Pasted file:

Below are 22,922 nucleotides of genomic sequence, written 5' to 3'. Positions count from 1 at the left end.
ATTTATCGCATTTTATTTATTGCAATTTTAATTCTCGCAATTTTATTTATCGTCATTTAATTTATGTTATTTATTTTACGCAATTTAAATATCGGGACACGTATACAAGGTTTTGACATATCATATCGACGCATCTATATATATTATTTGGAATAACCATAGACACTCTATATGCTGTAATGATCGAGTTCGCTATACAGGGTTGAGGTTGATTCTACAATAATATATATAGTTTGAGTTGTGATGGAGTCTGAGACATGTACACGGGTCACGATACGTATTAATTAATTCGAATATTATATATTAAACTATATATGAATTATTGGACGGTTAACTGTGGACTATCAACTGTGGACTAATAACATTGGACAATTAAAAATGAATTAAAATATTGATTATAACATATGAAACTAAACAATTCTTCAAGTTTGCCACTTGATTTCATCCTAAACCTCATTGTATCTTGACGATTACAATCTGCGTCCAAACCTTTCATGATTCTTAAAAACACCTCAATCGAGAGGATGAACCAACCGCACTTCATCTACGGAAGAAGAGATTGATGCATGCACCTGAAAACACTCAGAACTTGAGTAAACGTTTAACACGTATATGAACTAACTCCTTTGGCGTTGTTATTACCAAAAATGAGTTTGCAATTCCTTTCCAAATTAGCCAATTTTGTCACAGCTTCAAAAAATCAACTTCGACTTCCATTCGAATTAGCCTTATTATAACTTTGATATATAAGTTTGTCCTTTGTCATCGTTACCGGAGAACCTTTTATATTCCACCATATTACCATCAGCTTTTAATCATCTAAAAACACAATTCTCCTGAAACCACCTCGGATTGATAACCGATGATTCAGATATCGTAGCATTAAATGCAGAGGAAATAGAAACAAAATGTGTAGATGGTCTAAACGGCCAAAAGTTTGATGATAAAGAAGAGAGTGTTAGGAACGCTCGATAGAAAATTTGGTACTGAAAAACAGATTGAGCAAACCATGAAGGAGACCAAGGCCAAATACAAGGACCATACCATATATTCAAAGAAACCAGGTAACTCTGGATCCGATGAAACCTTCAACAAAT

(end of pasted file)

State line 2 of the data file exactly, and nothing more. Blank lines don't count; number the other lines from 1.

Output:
ATTTATCGCATTTTATTTATTGCAATTTTAATTCTCGCAATTTTATTTATCGTCATTTAATTTATGTTATTTATTTTACGCAATTTAAATATCGGGACACGTATACAAGGTTTTGACATATCATATCGACGCATCTATATATATTATTTGGAATAACCATAGACACTCTATATGCTGTAATGATCGAGTTCGCTATACAGGGTTGAGGTTGATTCTACAATAATATATATAGTTTGAGTTGTGATGGAGTCTGAGACATGTACACGGGTCACGATACGTATTAATTAATTCGAATATTATATATTAAACTATATATGAATTATTGGACGGTTAACTGTGGACTATCAACTGTGGACTAATAACATTGGACAATTAAAAATGAATTAAAATATTGATTATAACATATGAAACTAAACAATTCTTCAAGTTTGCCACTTGATTTCATCCTAAACCTCATTGTATCTTGACGATTACAATCTGCGTCCAAACCTTTCATGATTCTTAAAAACACCTCAATCGAGAGGATGAACCAACCGCACTTCATCTACGGAAGAAGAGATTGATGCATGCACCTGAAAACACTCAGAACTTGAGTAAACGTTTAACACGTATATGAACTAACTCCTTTGGCGTTGTTATTACCAAAAATGAGTTTGCAATTCCTTTCCAAATTAGCCAATTTTGTCACAGCTTCAAAAAATCAACTTCGACTTCCATTCGAATTAGCCTTATTATAACTTTGATATATAAGTTTGTCCTTTGTCATCGTTACCGGAGAACCTTTTATATTCCACCATATTACCATCAGCTTTTAATCATCTAAAAACACAATTCTCCTGAAACCACCTCGGATTGATAACCGATGATTCAGATATCGTAGCATTAAATGCAGAGGAAATAGAAACAAAATGTGTAGATGGTCTAAACGGCCAAAAGTTTGATGATAAAGAAGAGAGTGTTAGGAACGCTCGATAGAAAATTTGGTACTGAAAAACAGATTGAGCAAACCATGAAGGAGACCAAGGCCAAATACAAGGACCATACCATATATTCAAAGAAACCAGGTAACTCTGGATCCGATGAAACCTTCAACAAAT